By Franck Pachot
Your datafiles have grown in the past but now you want to reclaim as much space as possible, because you are short on filesystem space, or you want to move some files without moving empty blocks, or your backup size is too large. ALTER DATABASE DATAFILE … RESIZE can reclaim the space at the end of the datafile, down to the latest allocated extent.
But if you try to get lower, you will get:
ORA-03297: file contains used data beyond requested RESIZE value
So, how do you find this minimum value, which is the datafile’s high water mark?
You have the brute solution: try a value. If it passes, then try a lower value. If it failed, then try a higher one.
Or there is the smart solution: find the datafile high water mark.
You can query DBA_EXTENTS to know that. But did you try on a database with a lot of datafiles? It runs forever. Because DBA_EXTENTS is doing a lot of joins that you don’t need here. So my query directly reads SYS.X$KTFBUE which is the underlying fixed table that gives extent allocation in Locally Managed Tablespaces.
Note that the query may take a few minutes when you have a lot of tables, because the information is on disk, in each segment header, in the bitmaps used by LMT tablepaces. And you have to read all of them.
Here is my query:
set linesize 1000 pagesize 0 feedback off trimspool on with hwm as ( -- get highest block id from each datafiles ( from x$ktfbue as we don't need all joins from dba_extents ) select /*+ materialize */ ktfbuesegtsn ts#,ktfbuefno relative_fno,max(ktfbuebno+ktfbueblks-1) hwm_blocks from sys.x$ktfbue group by ktfbuefno,ktfbuesegtsn ), hwmts as ( -- join ts# with tablespace_name select name tablespace_name,relative_fno,hwm_blocks from hwm join v$tablespace using(ts#) ), hwmdf as ( -- join with datafiles, put 5M minimum for datafiles with no extents select file_name,nvl(hwm_blocks*(bytes/blocks),5*1024*1024) hwm_bytes,bytes,autoextensible,maxbytes from hwmts right join dba_data_files using(tablespace_name,relative_fno) ) select case when autoextensible='YES' and maxbytes>=bytes then -- we generate resize statements only if autoextensible can grow back to current size '/* reclaim '||to_char(ceil((bytes-hwm_bytes)/1024/1024),999999) ||'M from '||to_char(ceil(bytes/1024/1024),999999)||'M */ ' ||'alter database datafile '''||file_name||''' resize '||ceil(hwm_bytes/1024/1024)||'M;' else -- generate only a comment when autoextensible is off '/* reclaim '||to_char(ceil((bytes-hwm_bytes)/1024/1024),999999) ||'M from '||to_char(ceil(bytes/1024/1024),999999) ||'M after setting autoextensible maxsize higher than current size for file ' || file_name||' */' end SQL from hwmdf where bytes-hwm_bytes>1024*1024 -- resize only if at least 1MB can be reclaimed order by bytes-hwm_bytes desc /
and here is a sample output:
/* reclaim 3986M from 5169M */ alter database datafile '/u01/oradata/DB1USV/datafile/o1_mf_undotbs1_o9pfojva_.dbf' resize 1183M; /* reclaim 3275M from 15864M */ alter database datafile '/u01/oradata/DB1USV/datafile/o1_mf_apcpy_o5pfojni_.dbf' resize 12589M; /* reclaim 2998M from 3655M */ alter database datafile '/u01/oradata/DB1USV/datafile/o1_mf_cpy_qt_oepfok3n_.dbf' resize 657M; /* reclaim 2066M from 2250M */ alter database datafile '/u01/oradata/DB1USV/datafile/o1_mf_undotbs2_olpfokc9_.dbf' resize 185M; /* reclaim 896M from 4000M */ alter database datafile '/u01/oradata/DB1USV/datafile/o1_mf_cpy_ocpfok3n_.dbf' resize 3105M;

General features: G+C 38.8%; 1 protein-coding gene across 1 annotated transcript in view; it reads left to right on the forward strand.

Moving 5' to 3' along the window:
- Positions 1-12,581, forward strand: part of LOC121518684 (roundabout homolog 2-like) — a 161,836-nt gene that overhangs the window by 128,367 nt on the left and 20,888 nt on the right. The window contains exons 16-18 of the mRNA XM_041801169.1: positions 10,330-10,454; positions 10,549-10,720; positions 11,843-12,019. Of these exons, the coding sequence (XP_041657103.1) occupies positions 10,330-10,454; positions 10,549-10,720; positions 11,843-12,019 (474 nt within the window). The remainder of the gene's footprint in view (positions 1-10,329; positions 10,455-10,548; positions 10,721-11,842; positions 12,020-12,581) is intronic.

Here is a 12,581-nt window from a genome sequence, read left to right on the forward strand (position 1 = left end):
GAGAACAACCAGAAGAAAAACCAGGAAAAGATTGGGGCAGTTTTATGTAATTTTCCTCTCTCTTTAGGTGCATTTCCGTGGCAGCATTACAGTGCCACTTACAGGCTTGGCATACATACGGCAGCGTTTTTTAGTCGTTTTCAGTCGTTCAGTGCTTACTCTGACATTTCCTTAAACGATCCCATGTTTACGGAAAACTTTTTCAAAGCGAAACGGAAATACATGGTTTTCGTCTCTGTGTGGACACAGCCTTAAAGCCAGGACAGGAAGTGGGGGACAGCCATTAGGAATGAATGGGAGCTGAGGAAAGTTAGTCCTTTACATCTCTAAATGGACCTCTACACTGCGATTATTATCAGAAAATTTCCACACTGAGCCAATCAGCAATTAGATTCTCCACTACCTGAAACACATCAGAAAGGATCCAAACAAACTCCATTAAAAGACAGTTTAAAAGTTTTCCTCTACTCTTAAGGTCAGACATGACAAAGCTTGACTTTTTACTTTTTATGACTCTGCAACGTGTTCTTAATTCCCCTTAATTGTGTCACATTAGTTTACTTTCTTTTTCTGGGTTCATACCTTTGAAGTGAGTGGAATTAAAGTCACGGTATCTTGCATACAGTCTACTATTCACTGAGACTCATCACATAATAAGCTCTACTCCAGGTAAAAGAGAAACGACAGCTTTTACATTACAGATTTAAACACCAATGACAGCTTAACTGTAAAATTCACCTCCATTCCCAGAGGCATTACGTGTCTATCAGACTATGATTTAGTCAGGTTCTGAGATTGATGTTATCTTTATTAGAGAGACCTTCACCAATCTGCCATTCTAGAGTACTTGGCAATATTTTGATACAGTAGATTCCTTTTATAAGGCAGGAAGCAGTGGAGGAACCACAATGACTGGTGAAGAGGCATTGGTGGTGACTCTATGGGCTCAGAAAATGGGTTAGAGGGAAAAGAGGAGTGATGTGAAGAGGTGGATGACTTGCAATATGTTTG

You get directly the resize statements, with the reclaimable space in comments.
A few remarks about my query:
- I generate the resize statements only for datafiles which are autoextensible. This is because I want to be sure that the datafiles can grow back to their original size if needed.
- When datafile is not autoextensible, or maxsize is not higher than the current size, I only generate a comment.
- When a datafile has no extents at all I generate a resize to 5MB. I would like to find the minimum possible size (without getting ORA-3214) but my test do not validate yet what is documented in MOS. If anyone has an idea, please share.
- There is probably a way to get that high water mark in a cheaper way. Because the alter statement gives the ORA-03297 much quicker. Information is probably available in the datafile headers, without going to segment headers, but I don’t know if it is exposed in a safe way. If you have an idea, once again, please share.
Note that I’m using that query for quite a long time. I even think that it was my first contribution to Oracle community on the web, about 9 years ago, in the dba-village website. Since then my contribution has grown to forums, blogs, articles, presentations, … and tweets. Sharing is probably addictive 😉
Update May 18th, 2016
Thanks to #QueryScope @SQLdep here is the query visualisation:
Nothing difficult here, isn’t it?
In multitenant the query above will display only the root datafiles, multiple times. Here is the query I use in multitenant to show all CDB datafiles that can be resized: